Taxation during a pandemic: challenges and perspectives

Now is the time to rethink tax. How can we use it in a more diversified way to help us overcome the challenges brought about by the global pandemic?


We live in strange times. The COVID-19 crisis has seriously disrupted the world order, while at the same time putting significant pressure on public finances. Firstly, the flow of tax revenues is patchy and irregular, due to the decrease in the global taxable base, or the lengthening of the time taken by taxpayers to pay their taxes. Secondly, the numerous state aid, while insufficient to compensate for the real damage suffered by the affected taxpayers, is increasing the deficit over the successive lockdowns. The same applies to measures designed to mitigate the effects of the crisis on businesses, such as exceptional carry-overs of tax-eligible losses. At the same time, a significant proportion of taxpayers have been stripped of their resources, with this problem affecting both natural and legal persons.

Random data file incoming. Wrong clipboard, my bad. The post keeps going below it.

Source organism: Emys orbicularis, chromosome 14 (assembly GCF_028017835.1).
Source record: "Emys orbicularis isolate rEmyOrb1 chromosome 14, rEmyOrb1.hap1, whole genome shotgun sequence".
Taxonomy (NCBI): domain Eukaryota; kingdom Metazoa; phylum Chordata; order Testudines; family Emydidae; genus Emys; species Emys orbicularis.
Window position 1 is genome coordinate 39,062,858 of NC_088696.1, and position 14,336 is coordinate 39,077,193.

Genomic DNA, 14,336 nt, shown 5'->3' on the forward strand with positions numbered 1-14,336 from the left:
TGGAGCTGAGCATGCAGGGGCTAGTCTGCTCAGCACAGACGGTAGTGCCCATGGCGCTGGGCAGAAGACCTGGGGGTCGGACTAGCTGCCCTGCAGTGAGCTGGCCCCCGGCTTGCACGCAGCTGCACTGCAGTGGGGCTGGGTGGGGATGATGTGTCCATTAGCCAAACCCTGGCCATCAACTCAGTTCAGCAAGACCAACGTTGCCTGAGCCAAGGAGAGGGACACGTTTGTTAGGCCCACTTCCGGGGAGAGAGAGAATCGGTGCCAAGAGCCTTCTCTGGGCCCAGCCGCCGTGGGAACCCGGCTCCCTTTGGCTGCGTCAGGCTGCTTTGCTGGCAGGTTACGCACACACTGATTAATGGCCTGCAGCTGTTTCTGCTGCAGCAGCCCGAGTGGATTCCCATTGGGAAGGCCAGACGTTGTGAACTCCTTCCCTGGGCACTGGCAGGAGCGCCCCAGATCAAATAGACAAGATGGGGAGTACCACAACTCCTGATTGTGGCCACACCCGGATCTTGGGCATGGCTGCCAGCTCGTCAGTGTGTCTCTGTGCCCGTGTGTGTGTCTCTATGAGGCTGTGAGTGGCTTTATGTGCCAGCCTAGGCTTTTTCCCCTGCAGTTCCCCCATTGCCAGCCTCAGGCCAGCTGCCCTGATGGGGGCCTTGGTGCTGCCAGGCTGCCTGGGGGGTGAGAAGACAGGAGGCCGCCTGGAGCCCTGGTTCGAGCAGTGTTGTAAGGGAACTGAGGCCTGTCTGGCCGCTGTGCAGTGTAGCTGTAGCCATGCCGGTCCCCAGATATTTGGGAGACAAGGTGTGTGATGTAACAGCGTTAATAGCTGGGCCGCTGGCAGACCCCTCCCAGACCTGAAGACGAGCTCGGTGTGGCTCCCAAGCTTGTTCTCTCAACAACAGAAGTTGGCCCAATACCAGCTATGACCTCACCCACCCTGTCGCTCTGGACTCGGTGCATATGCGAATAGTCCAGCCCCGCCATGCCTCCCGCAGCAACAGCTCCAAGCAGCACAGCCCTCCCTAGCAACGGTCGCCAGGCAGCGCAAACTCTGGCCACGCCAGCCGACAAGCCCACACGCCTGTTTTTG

The question is, how will states manage to balance their budgets, preserve their GDP and finance themselves, in particular through taxation, without putting the taxpayers, who are already in great difficulty, in an impossible position? This seemingly impossible-to-solve equation highlights another reality: the inadequacy of the tax system as it exists today, consisting of centralising the management of most of a country’s resources at state level.

As regards the balance of the budget, the first step that is immediately necessary is of course to reduce public expenditure. However, the decrease in public spending should be offset by an increase in private expenditure, otherwise GDP and economic activity will contract. Today, however, there is both a reduction in demand (impoverishment of certain sections of the population and a climate of insecurity unfit for spending) and of supply (prohibition of operation or discontinuous operation of enterprises). Therefore, one should boost business operations and empower consumers to spend more. It is, in fact, high time to remember that taxation is not only a financing tool but can also be used as an instrument of economic policy, especially since, even within the EU, the states still have autonomy in matters of fiscal policy.